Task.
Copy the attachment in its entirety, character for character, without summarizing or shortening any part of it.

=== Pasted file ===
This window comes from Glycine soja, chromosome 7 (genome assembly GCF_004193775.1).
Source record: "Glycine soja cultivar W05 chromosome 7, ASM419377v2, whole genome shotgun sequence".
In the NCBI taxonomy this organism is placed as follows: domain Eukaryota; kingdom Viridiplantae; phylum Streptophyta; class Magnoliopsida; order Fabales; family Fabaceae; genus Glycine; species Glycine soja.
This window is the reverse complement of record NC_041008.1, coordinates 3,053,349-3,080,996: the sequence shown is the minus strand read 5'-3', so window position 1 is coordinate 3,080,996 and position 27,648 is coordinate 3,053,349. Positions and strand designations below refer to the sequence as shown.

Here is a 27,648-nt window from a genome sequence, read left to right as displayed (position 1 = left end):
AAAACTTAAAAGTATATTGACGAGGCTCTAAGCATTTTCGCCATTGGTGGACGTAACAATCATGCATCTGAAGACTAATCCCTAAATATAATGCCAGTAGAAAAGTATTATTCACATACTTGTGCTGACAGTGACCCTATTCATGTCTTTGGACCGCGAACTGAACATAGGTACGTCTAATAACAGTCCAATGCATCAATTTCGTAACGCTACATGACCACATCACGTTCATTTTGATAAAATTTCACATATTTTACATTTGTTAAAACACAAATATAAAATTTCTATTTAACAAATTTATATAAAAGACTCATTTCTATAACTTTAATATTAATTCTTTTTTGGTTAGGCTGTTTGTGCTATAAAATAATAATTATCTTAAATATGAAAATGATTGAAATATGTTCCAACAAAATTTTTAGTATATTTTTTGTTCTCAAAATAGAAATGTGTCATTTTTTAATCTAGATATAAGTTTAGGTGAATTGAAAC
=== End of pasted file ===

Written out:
This window comes from Glycine soja, chromosome 7 (genome assembly GCF_004193775.1).
Source record: "Glycine soja cultivar W05 chromosome 7, ASM419377v2, whole genome shotgun sequence".
In the NCBI taxonomy this organism is placed as follows: domain Eukaryota; kingdom Viridiplantae; phylum Streptophyta; class Magnoliopsida; order Fabales; family Fabaceae; genus Glycine; species Glycine soja.
This window is the reverse complement of record NC_041008.1, coordinates 3,053,349-3,080,996: the sequence shown is the minus strand read 5'-3', so window position 1 is coordinate 3,080,996 and position 27,648 is coordinate 3,053,349. Positions and strand designations below refer to the sequence as shown.

Here is a 27,648-nt window from a genome sequence, read left to right as displayed (position 1 = left end):
AAAACTTAAAAGTATATTGACGAGGCTCTAAGCATTTTCGCCATTGGTGGACGTAACAATCATGCATCTGAAGACTAATCCCTAAATATAATGCCAGTAGAAAAGTATTATTCACATACTTGTGCTGACAGTGACCCTATTCATGTCTTTGGACCGCGAACTGAACATAGGTACGTCTAATAACAGTCCAATGCATCAATTTCGTAACGCTACATGACCACATCACGTTCATTTTGATAAAATTTCACATATTTTACATTTGTTAAAACACAAATATAAAATTTCTATTTAACAAATTTATATAAAAGACTCATTTCTATAACTTTAATATTAATTCTTTTTTGGTTAGGCTGTTTGTGCTATAAAATAATAATTATCTTAAATATGAAAATGATTGAAATATGTTCCAACAAAATTTTTAGTATATTTTTTGTTCTCAAAATAGAAATGTGTCATTTTTTAATCTAGATATAAGTTTAGGTGAATTGAAAC